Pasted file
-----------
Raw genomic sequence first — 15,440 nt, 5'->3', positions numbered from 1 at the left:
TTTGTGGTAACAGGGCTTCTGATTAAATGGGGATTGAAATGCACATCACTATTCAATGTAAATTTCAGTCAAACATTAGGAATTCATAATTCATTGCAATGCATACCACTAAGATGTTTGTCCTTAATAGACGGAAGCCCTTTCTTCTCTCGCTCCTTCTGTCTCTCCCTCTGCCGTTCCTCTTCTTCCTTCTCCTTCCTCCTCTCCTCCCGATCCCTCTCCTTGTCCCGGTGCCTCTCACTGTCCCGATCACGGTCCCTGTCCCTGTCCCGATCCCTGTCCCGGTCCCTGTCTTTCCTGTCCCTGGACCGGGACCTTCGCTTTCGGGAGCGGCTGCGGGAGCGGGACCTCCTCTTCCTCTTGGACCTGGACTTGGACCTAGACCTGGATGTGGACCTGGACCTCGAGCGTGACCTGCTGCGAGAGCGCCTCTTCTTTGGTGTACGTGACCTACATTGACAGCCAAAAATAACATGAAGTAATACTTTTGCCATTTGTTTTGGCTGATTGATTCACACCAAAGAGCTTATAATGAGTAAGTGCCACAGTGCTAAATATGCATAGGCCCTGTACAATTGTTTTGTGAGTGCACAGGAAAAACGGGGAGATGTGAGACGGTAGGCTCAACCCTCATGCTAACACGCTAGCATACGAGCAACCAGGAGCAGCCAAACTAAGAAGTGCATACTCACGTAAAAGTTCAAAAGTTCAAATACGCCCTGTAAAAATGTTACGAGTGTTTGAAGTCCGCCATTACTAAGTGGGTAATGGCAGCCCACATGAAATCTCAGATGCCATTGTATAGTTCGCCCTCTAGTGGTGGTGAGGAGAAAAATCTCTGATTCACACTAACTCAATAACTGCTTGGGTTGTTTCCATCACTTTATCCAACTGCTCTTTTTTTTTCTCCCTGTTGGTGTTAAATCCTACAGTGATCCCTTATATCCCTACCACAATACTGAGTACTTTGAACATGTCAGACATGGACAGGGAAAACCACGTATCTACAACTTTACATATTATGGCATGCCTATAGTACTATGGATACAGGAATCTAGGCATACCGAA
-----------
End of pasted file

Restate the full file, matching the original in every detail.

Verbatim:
Raw genomic sequence first — 15,440 nt, 5'->3', positions numbered from 1 at the left:
TTTGTGGTAACAGGGCTTCTGATTAAATGGGGATTGAAATGCACATCACTATTCAATGTAAATTTCAGTCAAACATTAGGAATTCATAATTCATTGCAATGCATACCACTAAGATGTTTGTCCTTAATAGACGGAAGCCCTTTCTTCTCTCGCTCCTTCTGTCTCTCCCTCTGCCGTTCCTCTTCTTCCTTCTCCTTCCTCCTCTCCTCCCGATCCCTCTCCTTGTCCCGGTGCCTCTCACTGTCCCGATCACGGTCCCTGTCCCTGTCCCGATCCCTGTCCCGGTCCCTGTCTTTCCTGTCCCTGGACCGGGACCTTCGCTTTCGGGAGCGGCTGCGGGAGCGGGACCTCCTCTTCCTCTTGGACCTGGACTTGGACCTAGACCTGGATGTGGACCTGGACCTCGAGCGTGACCTGCTGCGAGAGCGCCTCTTCTTTGGTGTACGTGACCTACATTGACAGCCAAAAATAACATGAAGTAATACTTTTGCCATTTGTTTTGGCTGATTGATTCACACCAAAGAGCTTATAATGAGTAAGTGCCACAGTGCTAAATATGCATAGGCCCTGTACAATTGTTTTGTGAGTGCACAGGAAAAACGGGGAGATGTGAGACGGTAGGCTCAACCCTCATGCTAACACGCTAGCATACGAGCAACCAGGAGCAGCCAAACTAAGAAGTGCATACTCACGTAAAAGTTCAAAAGTTCAAATACGCCCTGTAAAAATGTTACGAGTGTTTGAAGTCCGCCATTACTAAGTGGGTAATGGCAGCCCACATGAAATCTCAGATGCCATTGTATAGTTCGCCCTCTAGTGGTGGTGAGGAGAAAAATCTCTGATTCACACTAACTCAATAACTGCTTGGGTTGTTTCCATCACTTTATCCAACTGCTCTTTTTTTTTCTCCCTGTTGGTGTTAAATCCTACAGTGATCCCTTATATCCCTACCACAATACTGAGTACTTTGAACATGTCAGACATGGACAGGGAAAACCACGTATCTACAACTTTACATATTATGGCATGCCTATAGTACTATGGATACAGGAATCTAGGCATACCGAA